August 4, 2017

Leviticus 23:1, 4-11, 15-16, 27, 34B-37


The Lord spoke to Moses, saying:

These are the appointed festivals of the Lord, the holy convocations, which you shall celebrate at the time appointed for them. In the first month, on the fourteenth day of the month, at twilight, there shall be a passover offering to the Lord, and on the fifteenth day of the same month is the festival of unleavened bread to the Lord; seven days you shall eat unleavened bread. On the first day you shall have a holy convocation; you shall not work at your occupations. For seven days you shall present the Lord’s offerings by fire; on the seventh day there shall be a holy convocation: you shall not work at your occupations.

The Lord spoke to Moses: Speak to the people of Israel and say to them: When you enter the land that I am giving you and you reap its harvest, you shall bring the sheaf of the first fruits of your harvest to the priest. He shall raise the sheaf before the Lord, that you may find acceptance; on the day after the sabbath the priest shall raise it.

And from the day after the sabbath, from the day on which you bring the sheaf of the elevation offering, you shall count off seven weeks; they shall be complete. You shall count until the day after the seventh sabbath, fifty days; then you shall present an offering of new grain to the Lord.

Now, the tenth day of this seventh month is the day of atonement; it shall be a holy convocation for you: you shall deny yourselves and present the Lord’s offering by fire;

Speak to the people of Israel, saying: On the fifteenth day of this seventh month, and lasting seven days, there shall be the festival of booths to the Lord. The first day shall be a holy convocation; you shall not work at your occupations. Seven days you shall present the Lord’s offerings by fire; on the eighth day you shall observe a holy convocation and present the Lord’s offerings by fire; it is a solemn assembly; you shall not work at your occupations.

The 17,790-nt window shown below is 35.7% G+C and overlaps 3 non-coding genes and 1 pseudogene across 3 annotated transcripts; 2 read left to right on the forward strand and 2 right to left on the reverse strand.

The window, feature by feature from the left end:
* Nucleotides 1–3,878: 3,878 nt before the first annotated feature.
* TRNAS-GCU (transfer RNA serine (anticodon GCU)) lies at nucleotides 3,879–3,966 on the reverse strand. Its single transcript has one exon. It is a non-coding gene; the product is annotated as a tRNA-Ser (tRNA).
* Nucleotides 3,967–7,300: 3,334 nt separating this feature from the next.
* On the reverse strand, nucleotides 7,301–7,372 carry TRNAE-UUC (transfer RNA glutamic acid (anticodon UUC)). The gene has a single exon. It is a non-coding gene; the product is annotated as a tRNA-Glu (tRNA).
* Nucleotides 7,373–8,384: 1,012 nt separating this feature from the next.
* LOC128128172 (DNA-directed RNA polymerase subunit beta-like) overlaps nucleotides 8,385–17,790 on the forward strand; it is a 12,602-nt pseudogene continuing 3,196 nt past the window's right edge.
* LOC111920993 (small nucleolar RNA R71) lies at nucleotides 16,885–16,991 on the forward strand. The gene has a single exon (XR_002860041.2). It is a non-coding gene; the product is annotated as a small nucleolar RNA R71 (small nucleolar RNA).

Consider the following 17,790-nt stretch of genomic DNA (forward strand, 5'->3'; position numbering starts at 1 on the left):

These are the appointed festivals of the Lord, which you shall celebrate as times of holy convocation, for presenting to the Lord offerings by fire—burnt offerings and grain offerings, sacrifices and drink offerings, each on its proper day.


Psalm 81:3-6, 10-11


Raise a song, sound the tambourine,

    the sweet lyre with the harp.

Blow the trumpet at the new moon,

    at the full moon, on our festal day.

For it is a statute for Israel,

    an ordinance of the God of Jacob.

He made it a decree in Joseph,

    when he went out over the land of Egypt.

There shall be no strange god among you;

    you shall not bow down to a foreign god.

I am the Lord your God,

    who brought you up out of the land of Egypt.


Matthew 13:54-58